Something I really have enjoyed this year – and I didn’t even realize how much I missed it – is the way this year’s students’ personalities are shining through. In fifth grade, kibbutzing was a major part of my M.O., and the kids and I kept each other laughing throughout the day. This year, with third graders, as opposed to the first and second graders I had last year, I am enjoying this aspect of the Mr. Ray-student relationships once again. The kids are quick-witted and insightful. They always surprise me with their clever ideas and unique points of view. And they get my sense of humor (which, as you know, can be quite wry…and unfunny!)
As to whether I’m “chummy” and “sarcastic” – two words that I would not choose to identify myself as a teacher – I hope not. The students are not my chums, and there is a line between being friendly and being a friend. They know they can trust me, that I support them, that I believe in them, that they’re important to me. If that’s how you define “chummy,” then perhaps that’s what I am. As for sarcasm, I’ve grown and learned that sarcasm is lost on all children. I try to be much more straightforward now than I ever was.
Donna, in my first year of teaching, I had a class of students that most people told me were “low-functioning.” I never liked the way people dismissed them as incapable with an airy, “Oh, but they’re low-functioning.” They might as well have said, “Oh, but they’re incapable.” That class stunned a lot of people with their sensitive, powerful photography, which as you know, was featured in the building and received local media coverage. I took a lot of pride from those students’ accomplishments because pretty much everyone had written them off. Only thing is, that class was the bee’s knees and they knew it.
That chip on my shoulder from year one is only greater now that I teach special ed. So many have stigmatized and written off my students – with no valid reason for doing so other than knowing they have a label – and it is my great pleasure to put these children in positions where they can be celebrated (like when they blog or, in last year’s case, raise the most money for the school fundraiser for Japan earthquake relief). You know I’m a Mr. Rogers type: I truly believe every child needs to be celebrated for who he or she is, and that’s how I go about my business.
So, where will the road eventually lead me? It’s impossible to guess. I never thought it would lead me to where I am today. Yet, it has, and I’m a better teacher for it. Wherever I wind up, I am grateful for the opportunities and students that have been part of my life. I’ve learned from all of them and remember them all fondly.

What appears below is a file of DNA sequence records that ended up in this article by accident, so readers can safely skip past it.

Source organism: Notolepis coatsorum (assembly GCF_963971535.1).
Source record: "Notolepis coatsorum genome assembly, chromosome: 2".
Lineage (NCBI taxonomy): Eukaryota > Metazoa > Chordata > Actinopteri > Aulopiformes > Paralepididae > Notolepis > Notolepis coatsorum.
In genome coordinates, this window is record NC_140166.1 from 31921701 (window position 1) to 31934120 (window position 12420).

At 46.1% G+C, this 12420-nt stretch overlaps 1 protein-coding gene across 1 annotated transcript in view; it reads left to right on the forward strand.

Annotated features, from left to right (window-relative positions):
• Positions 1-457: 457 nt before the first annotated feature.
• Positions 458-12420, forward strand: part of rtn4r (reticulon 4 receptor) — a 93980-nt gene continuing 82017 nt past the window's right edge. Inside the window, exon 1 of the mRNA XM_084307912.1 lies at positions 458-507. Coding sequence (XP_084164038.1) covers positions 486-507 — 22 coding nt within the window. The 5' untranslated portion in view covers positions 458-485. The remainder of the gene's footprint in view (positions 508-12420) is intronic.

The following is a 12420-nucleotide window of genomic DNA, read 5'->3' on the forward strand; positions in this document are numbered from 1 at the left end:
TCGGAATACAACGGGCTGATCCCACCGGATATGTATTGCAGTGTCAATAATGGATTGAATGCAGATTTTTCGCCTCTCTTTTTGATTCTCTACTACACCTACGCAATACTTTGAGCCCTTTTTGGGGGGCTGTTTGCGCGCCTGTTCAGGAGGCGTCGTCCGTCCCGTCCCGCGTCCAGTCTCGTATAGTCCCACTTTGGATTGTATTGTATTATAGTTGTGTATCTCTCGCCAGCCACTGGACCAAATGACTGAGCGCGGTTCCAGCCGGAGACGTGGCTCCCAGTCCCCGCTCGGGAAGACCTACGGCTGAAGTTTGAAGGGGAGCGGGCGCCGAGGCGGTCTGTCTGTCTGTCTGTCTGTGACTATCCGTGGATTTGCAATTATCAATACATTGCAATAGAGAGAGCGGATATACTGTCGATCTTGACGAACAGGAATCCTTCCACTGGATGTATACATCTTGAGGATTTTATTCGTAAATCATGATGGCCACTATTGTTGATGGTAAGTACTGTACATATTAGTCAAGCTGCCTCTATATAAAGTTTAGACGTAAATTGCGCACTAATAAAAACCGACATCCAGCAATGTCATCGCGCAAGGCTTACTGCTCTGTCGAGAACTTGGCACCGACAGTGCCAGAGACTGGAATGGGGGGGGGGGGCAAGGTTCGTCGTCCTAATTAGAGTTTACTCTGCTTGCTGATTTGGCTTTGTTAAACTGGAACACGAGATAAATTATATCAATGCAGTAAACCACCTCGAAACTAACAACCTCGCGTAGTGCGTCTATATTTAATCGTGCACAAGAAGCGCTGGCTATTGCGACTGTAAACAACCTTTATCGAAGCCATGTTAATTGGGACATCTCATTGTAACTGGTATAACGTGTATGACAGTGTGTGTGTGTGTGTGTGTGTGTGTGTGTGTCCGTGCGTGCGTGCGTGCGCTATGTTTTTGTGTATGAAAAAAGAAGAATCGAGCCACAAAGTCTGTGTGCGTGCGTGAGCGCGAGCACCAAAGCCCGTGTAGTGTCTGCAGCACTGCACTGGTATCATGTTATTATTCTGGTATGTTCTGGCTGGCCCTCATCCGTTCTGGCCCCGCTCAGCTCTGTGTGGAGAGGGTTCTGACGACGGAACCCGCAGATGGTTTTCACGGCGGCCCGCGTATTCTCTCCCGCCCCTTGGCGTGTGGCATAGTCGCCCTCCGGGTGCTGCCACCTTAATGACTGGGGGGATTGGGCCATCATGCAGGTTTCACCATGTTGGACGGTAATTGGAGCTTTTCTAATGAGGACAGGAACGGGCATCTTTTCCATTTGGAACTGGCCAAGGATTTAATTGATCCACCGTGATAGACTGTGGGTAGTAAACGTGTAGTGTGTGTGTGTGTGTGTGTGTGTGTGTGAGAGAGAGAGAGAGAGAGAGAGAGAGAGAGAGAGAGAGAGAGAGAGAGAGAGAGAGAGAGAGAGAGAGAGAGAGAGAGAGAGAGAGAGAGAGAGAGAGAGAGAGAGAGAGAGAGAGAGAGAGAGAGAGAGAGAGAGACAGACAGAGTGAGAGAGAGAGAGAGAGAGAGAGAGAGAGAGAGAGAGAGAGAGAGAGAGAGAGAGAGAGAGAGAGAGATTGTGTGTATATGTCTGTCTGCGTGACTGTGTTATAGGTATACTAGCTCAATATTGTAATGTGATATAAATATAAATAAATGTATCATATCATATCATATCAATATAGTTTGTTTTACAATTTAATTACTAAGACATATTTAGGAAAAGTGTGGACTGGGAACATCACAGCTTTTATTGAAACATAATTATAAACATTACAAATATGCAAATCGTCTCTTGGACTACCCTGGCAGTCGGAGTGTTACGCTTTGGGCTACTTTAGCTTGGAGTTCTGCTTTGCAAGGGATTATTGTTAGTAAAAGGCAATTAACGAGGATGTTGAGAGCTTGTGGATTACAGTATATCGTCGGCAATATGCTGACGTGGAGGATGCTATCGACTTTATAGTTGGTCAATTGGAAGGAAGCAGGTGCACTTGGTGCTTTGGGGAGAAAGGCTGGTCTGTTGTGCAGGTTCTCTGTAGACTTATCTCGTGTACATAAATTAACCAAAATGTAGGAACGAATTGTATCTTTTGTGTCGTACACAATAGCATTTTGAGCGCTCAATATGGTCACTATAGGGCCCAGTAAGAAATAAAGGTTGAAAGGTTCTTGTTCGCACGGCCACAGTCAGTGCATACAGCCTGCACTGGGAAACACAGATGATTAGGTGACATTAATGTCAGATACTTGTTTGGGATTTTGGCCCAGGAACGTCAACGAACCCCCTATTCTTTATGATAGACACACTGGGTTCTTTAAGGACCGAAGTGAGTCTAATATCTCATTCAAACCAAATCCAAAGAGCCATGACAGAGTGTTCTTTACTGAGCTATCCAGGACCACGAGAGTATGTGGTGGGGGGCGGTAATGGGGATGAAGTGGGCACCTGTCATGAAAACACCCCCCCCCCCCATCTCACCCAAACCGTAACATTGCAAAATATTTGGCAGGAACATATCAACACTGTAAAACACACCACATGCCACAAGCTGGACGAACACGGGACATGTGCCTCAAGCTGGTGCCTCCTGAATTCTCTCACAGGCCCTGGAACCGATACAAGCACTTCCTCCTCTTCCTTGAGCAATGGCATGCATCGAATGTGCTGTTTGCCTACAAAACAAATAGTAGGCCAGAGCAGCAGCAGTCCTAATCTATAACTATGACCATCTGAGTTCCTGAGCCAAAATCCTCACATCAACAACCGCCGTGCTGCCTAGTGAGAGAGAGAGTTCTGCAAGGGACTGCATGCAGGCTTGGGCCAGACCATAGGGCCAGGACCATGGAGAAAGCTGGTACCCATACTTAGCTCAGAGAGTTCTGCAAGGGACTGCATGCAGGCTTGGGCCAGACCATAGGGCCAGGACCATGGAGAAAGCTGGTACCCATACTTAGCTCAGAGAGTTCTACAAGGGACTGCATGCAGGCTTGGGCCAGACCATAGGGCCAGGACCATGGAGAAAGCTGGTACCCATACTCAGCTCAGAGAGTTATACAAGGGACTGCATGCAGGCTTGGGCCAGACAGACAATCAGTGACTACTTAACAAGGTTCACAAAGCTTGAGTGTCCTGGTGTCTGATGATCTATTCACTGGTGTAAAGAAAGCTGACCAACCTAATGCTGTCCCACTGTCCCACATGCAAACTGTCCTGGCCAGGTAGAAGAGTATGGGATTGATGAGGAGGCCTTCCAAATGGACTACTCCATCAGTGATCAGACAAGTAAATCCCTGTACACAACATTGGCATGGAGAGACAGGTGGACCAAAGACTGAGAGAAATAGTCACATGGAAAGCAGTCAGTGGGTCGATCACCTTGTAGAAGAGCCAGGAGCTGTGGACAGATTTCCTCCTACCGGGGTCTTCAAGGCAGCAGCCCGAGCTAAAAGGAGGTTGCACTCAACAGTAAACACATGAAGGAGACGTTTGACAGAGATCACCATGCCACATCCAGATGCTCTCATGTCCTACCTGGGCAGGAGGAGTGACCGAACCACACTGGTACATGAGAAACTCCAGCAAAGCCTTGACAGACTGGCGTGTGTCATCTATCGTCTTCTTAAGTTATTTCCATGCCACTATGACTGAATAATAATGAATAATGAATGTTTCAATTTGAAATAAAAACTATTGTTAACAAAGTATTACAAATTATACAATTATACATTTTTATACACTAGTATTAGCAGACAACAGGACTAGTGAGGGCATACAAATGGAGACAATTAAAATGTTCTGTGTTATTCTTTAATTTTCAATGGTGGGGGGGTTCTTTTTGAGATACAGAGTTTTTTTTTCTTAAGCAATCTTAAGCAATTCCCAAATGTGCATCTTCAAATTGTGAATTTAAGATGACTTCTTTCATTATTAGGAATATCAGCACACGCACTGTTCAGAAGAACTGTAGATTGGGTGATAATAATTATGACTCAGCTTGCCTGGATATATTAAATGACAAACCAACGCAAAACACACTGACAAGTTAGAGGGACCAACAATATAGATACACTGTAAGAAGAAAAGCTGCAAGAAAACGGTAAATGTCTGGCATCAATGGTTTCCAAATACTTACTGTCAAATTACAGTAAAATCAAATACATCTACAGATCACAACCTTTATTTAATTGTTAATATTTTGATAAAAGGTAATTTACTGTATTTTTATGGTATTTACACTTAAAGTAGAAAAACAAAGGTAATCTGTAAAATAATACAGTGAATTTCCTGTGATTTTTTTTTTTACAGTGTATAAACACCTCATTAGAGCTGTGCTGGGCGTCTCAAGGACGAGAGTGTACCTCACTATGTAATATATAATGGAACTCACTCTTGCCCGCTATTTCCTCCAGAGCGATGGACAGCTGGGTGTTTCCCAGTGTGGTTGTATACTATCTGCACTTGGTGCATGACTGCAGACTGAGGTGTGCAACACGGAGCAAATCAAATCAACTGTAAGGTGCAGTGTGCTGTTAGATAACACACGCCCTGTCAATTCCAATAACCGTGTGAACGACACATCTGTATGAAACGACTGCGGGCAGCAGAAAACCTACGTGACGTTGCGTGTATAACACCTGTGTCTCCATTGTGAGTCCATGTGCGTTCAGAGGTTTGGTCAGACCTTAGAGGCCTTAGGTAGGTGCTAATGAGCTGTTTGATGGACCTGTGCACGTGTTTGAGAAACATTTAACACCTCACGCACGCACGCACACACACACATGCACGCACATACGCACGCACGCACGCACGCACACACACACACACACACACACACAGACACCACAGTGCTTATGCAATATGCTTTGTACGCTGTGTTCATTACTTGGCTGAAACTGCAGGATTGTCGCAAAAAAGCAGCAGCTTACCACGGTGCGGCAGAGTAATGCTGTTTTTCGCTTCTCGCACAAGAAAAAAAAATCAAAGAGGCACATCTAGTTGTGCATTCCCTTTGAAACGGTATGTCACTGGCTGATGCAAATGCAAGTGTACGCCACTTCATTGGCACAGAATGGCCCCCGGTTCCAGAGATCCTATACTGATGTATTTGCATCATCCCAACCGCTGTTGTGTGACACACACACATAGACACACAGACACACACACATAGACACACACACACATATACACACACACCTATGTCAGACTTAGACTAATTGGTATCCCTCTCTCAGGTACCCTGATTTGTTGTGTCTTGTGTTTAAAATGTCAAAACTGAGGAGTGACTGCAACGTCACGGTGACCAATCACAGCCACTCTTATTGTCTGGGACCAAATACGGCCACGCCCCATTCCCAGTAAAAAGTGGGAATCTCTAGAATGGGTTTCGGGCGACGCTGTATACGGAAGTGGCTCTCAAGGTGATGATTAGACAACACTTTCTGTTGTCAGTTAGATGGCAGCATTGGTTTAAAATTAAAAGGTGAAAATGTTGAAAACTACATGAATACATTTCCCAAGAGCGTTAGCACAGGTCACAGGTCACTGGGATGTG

On this Thanksgiving, I can honestly say I am thankful to be where I am today and where I was previously. Wherever I wind up after this, I’ll probably be thankful for that, too.
And I thank you for your letter and friendship. I wish you and your family – especially your little turkey – a wonderful Thanksgiving.
This is the second in a series of letters I will be exchanging with one of my colleagues on a variety of issues.
Since we started with the subject of “changes” in my life, I have been thinking about changes in your own.
When we first met, you were a new teacher, teaching a fifth grade general ed class with intermediate to advanced ELLs. I was always impressed to peek in your room and see the arts & crafts, the student photography, the baking, and overall “homey”, creative atmosphere in your room. Your students were eager, conversant, and had many years in this country and in formal education.
Now you are teaching younger students in a self-contained Special Education bridge class. I know you kind of fell into this new kind of teaching; younger children, children with special needs, etc., and I have yet to see you teach this group. Are you still sarcastic and chummy? Or do you now see yourself more as a father-figure? Do the arts and crafts have an even more memorable impact on the kids?
Reading your posts, I find myself wondering : do you prefer this new position? If you could choose, would you prefer the older, more advanced youth with their own unique challenges, or remain with the second-third grade ages? Do you feel you are finding yourself as a teacher more now, or do you see this as a detour on your way back?
Looking forward to your response,
I have always seen blogging as a communal and personal experience; a way for individuals to come together and share, inspire, create and express. So, I have always been opposed to the idea of giving awards because I feel it changes what blogging has always been about for me. Yet, I do feel there are those bloggers who deserve recognition for their efforts and contributions, and for sharing in a way that moves people to perform better in this, the world’s most important profession.